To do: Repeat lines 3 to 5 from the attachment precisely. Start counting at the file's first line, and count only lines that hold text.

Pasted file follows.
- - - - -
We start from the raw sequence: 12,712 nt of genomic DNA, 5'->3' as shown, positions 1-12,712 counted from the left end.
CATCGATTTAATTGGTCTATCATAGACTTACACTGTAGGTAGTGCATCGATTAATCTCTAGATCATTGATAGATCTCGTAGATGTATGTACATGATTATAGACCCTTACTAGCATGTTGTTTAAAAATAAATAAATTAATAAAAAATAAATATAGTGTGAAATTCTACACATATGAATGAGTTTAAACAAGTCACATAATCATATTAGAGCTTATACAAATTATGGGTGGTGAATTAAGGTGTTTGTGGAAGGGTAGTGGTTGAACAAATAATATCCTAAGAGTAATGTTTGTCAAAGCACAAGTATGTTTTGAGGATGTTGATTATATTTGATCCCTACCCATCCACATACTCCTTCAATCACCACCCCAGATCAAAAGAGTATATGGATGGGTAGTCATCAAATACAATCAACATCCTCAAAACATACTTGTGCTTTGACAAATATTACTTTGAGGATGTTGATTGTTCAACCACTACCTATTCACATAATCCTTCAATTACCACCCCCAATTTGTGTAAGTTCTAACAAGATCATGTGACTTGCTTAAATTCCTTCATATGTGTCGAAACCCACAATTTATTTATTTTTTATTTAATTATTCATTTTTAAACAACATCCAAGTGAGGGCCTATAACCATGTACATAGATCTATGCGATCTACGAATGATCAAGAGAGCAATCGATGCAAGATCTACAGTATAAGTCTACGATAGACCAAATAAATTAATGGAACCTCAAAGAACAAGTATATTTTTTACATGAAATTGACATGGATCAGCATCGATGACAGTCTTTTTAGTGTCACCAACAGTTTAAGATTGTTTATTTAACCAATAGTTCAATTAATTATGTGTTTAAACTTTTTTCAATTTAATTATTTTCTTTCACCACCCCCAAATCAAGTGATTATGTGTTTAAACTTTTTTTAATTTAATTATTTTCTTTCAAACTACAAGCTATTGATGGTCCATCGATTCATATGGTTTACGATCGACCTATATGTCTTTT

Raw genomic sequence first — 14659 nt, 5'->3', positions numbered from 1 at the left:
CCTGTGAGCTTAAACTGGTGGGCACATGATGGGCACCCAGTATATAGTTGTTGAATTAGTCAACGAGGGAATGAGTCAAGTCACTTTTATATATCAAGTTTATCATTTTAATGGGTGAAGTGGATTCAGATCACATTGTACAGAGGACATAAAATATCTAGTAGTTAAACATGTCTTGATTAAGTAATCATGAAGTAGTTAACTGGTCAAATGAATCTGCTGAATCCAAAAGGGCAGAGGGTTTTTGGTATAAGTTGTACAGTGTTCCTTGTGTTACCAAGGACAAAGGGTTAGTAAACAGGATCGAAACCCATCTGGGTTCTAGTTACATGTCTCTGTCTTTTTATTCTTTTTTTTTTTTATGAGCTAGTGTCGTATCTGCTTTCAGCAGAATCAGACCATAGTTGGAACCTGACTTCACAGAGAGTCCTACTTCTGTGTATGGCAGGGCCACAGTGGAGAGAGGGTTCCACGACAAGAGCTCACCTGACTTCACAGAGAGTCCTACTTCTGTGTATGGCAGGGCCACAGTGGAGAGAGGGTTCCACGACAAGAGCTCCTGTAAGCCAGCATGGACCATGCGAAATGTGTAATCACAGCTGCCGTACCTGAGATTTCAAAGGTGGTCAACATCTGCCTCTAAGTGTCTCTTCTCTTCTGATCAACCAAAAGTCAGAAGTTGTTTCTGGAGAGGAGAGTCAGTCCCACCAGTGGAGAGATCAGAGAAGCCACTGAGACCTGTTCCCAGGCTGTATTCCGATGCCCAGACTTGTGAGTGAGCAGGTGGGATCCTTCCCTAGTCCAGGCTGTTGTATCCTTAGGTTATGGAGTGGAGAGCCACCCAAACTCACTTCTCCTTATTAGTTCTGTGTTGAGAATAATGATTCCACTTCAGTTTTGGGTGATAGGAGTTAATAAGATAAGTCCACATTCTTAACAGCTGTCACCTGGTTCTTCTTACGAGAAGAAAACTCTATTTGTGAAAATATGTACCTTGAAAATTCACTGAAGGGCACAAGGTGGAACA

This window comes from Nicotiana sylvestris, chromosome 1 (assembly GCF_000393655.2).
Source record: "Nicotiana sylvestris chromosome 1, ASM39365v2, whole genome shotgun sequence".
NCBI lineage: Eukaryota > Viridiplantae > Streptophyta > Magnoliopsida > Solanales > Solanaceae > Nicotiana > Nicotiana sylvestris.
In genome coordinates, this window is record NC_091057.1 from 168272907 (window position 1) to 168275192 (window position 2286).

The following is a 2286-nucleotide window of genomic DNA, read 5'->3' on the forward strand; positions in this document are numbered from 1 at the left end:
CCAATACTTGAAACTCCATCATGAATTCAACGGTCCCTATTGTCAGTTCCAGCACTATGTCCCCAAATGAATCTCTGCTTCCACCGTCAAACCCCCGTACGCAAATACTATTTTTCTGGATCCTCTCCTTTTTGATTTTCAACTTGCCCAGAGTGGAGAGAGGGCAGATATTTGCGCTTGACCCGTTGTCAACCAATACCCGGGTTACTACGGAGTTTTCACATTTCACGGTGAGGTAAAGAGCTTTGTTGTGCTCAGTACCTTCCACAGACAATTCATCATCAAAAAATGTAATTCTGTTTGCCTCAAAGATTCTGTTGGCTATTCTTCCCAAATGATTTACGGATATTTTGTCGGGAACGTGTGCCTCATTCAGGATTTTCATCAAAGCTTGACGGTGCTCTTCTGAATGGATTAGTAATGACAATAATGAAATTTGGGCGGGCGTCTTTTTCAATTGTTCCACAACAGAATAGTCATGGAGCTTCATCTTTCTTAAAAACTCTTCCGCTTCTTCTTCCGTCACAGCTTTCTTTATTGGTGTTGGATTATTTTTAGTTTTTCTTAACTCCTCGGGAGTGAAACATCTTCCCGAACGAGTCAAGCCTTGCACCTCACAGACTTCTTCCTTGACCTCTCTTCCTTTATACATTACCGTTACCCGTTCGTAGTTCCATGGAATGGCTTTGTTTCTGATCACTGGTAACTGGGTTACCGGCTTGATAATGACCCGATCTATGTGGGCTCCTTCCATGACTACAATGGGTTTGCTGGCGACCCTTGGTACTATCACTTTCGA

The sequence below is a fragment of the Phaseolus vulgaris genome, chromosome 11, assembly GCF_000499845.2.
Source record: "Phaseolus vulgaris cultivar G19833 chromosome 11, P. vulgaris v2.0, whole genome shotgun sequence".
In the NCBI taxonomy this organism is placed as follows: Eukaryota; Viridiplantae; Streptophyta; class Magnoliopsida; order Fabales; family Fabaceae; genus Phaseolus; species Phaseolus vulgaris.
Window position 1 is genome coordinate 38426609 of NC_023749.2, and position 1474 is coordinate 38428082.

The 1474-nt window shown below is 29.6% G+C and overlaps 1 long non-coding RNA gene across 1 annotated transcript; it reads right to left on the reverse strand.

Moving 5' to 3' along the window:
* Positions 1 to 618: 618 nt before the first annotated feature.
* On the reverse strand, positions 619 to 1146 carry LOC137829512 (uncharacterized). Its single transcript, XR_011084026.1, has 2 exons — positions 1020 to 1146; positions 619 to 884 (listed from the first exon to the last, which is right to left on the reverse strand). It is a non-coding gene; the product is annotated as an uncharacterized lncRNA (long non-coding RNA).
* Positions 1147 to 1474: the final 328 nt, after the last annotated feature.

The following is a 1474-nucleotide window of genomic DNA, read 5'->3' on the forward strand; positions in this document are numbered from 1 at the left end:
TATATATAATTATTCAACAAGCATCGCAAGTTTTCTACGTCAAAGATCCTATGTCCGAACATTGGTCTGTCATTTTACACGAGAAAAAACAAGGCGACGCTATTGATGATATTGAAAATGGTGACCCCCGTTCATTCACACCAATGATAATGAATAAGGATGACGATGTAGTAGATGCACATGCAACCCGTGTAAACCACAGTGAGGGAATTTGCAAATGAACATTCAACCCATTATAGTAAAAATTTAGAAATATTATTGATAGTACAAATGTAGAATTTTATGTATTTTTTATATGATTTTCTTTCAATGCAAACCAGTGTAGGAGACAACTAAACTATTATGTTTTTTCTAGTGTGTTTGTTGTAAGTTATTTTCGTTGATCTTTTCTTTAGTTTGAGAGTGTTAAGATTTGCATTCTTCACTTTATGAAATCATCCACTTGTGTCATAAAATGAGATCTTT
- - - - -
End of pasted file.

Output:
Raw genomic sequence first — 14659 nt, 5'->3', positions numbered from 1 at the left:
CCTGTGAGCTTAAACTGGTGGGCACATGATGGGCACCCAGTATATAGTTGTTGAATTAGTCAACGAGGGAATGAGTCAAGTCACTTTTATATATCAAGTTTATCATTTTAATGGGTGAAGTGGATTCAGATCACATTGTACAGAGGACATAAAATATCTAGTAGTTAAACATGTCTTGATTAAGTAATCATGAAGTAGTTAACTGGTCAAATGAATCTGCTGAATCCAAAAGGGCAGAGGGTTTTTGGTATAAGTTGTACAGTGTTCCTTGTGTTACCAAGGACAAAGGGTTAGTAAACAGGATCGAAACCCATCTGGGTTCTAGTTACATGTCTCTGTCTTTTTATTCTTTTTTTTTTTTATGAGCTAGTGTCGTATCTGCTTTCAGCAGAATCAGACCATAGTTGGAACCTGACTTCACAGAGAGTCCTACTTCTGTGTATGGCAGGGCCACAGTGGAGAGAGGGTTCCACGACAAGAGCTCACCTGACTTCACAGAGAGTCCTACTTCTGTGTATGGCAGGGCCACAGTGGAGAGAGGGTTCCACGACAAGAGCTCCTGTAAGCCAGCATGGACCATGCGAAATGTGTAATCACAGCTGCCGTACCTGAGATTTCAAAGGTGGTCAACATCTGCCTCTAAGTGTCTCTTCTCTTCTGATCAACCAAAAGTCAGAAGTTGTTTCTGGAGAGGAGAGTCAGTCCCACCAGTGGAGAGATCAGAGAAGCCACTGAGACCTGTTCCCAGGCTGTATTCCGATGCCCAGACTTGTGAGTGAGCAGGTGGGATCCTTCCCTAGTCCAGGCTGTTGTATCCTTAGGTTATGGAGTGGAGAGCCACCCAAACTCACTTCTCCTTATTAGTTCTGTGTTGAGAATAATGATTCCACTTCAGTTTTGGGTGATAGGAGTTAATAAGATAAGTCCACATTCTTAACAGCTGTCACCTGGTTCTTCTTACGAGAAGAAAACTCTATTTGTGAAAATATGTACCTTGAAAATTCACTGAAGGGCACAAGGTGGAACA

This window comes from Nicotiana sylvestris, chromosome 1 (assembly GCF_000393655.2).